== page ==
Myrtle Russell is a retiree and caregiver
In 2015, Governor Bill Haslam presented his “Insure Tennessee,” Medicaid expansion to legislators, a plan that would have brought billions of dollars into the state and meant insurance coverage for up to 280,000 Tennesseans. Legislators rejected it.
Here we are six years later with the country still reeling from the far reaching impact of the Covid-19 pandemic, and legislators have once again refused to expand a program that would bring much needed dollars into a state that is among the bottom ten states for maternal and infant health, and pre-pandemic, had some of the highest increases in uninsured residents.
In rural areas of the state in 2019, 16.4% of the population aged 18-64 were uninsured and 5.1% of children under 18 were uninsured. In 2021, all rural counties in the state were in Health Professional Shortage Areas for Mental Health. There are only four Primary Care Physicians (PCP) per 100,000 people with some rural counties sharing only one PCP. With such dismal statistics that lead to poor health outcomes, now would be the ideal time to expand Medicaid since it is anticipated that 300,000 uninsured Tennesseans and approximately 86,000 additional Tennesseans will be in the coverage gap in the next 6 months. Individuals in the gap are not eligible for Medicaid under the state’s rules and their incomes are too low to qualify for subsidized health insurance in the Affordable Care Act marketplace.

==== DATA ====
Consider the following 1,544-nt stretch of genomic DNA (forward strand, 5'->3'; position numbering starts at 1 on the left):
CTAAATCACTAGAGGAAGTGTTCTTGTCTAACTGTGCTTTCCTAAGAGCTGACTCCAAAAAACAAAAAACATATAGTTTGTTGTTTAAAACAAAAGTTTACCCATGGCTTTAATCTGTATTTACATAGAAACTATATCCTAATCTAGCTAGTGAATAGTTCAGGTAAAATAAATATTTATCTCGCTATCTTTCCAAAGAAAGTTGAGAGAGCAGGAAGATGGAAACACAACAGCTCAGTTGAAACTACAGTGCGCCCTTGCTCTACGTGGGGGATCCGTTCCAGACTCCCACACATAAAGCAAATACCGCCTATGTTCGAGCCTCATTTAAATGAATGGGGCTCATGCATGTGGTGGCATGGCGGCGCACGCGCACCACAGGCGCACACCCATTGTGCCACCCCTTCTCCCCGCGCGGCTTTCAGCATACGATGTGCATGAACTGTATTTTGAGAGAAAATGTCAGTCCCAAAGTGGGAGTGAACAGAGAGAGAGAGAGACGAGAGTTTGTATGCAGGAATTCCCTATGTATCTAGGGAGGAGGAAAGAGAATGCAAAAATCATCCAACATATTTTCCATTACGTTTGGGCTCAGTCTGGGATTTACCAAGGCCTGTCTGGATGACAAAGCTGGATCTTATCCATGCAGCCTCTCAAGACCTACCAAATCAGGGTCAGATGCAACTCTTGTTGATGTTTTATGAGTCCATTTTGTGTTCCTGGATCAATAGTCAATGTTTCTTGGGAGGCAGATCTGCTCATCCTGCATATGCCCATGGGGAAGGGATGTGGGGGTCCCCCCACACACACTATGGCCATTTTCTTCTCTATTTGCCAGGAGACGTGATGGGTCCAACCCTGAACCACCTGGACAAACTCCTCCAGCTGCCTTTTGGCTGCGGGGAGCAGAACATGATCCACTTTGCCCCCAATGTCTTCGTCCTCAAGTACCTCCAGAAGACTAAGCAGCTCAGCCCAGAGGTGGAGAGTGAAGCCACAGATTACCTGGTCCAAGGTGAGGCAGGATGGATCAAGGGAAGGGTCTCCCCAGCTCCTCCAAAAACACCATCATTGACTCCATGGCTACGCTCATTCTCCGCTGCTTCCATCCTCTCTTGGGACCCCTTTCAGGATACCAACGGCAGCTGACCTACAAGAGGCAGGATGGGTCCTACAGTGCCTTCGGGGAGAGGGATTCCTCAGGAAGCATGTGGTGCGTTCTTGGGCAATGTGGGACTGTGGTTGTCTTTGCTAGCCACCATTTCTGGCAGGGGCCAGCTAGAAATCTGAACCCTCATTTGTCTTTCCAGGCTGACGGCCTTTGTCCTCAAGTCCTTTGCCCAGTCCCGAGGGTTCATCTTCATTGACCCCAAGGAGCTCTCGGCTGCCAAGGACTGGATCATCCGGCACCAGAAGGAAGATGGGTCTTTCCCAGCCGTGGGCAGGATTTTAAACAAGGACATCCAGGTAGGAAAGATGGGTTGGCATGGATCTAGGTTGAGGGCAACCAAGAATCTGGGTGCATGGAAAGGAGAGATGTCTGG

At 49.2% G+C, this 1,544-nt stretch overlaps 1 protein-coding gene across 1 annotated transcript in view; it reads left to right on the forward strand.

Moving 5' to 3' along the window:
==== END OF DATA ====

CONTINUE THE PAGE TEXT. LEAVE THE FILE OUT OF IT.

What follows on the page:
You don’t need to be a sage or stare into a crystal ball to see that things are likely to get worse before they get better and Medicaid expansion could help turn the tides by increasing healthcare coverage gains and improving long-term health outcomes. It could be the difference between life and death for individuals with life threatening illnesses and no coverage for treatment and medications that control chronic conditions such as heart disease and diabetes. Research has shown that in states that accepted Medicaid expansion, it saved the lives of at approximately 19,000 adults aged 55 to 64 over a four-year period from 2014 to 2017. Conversely, 15,600 older adults died prematurely because of state decisions not to expand. (Part 1 of 2 – See Conclusion in Jan 20th CNC issue.)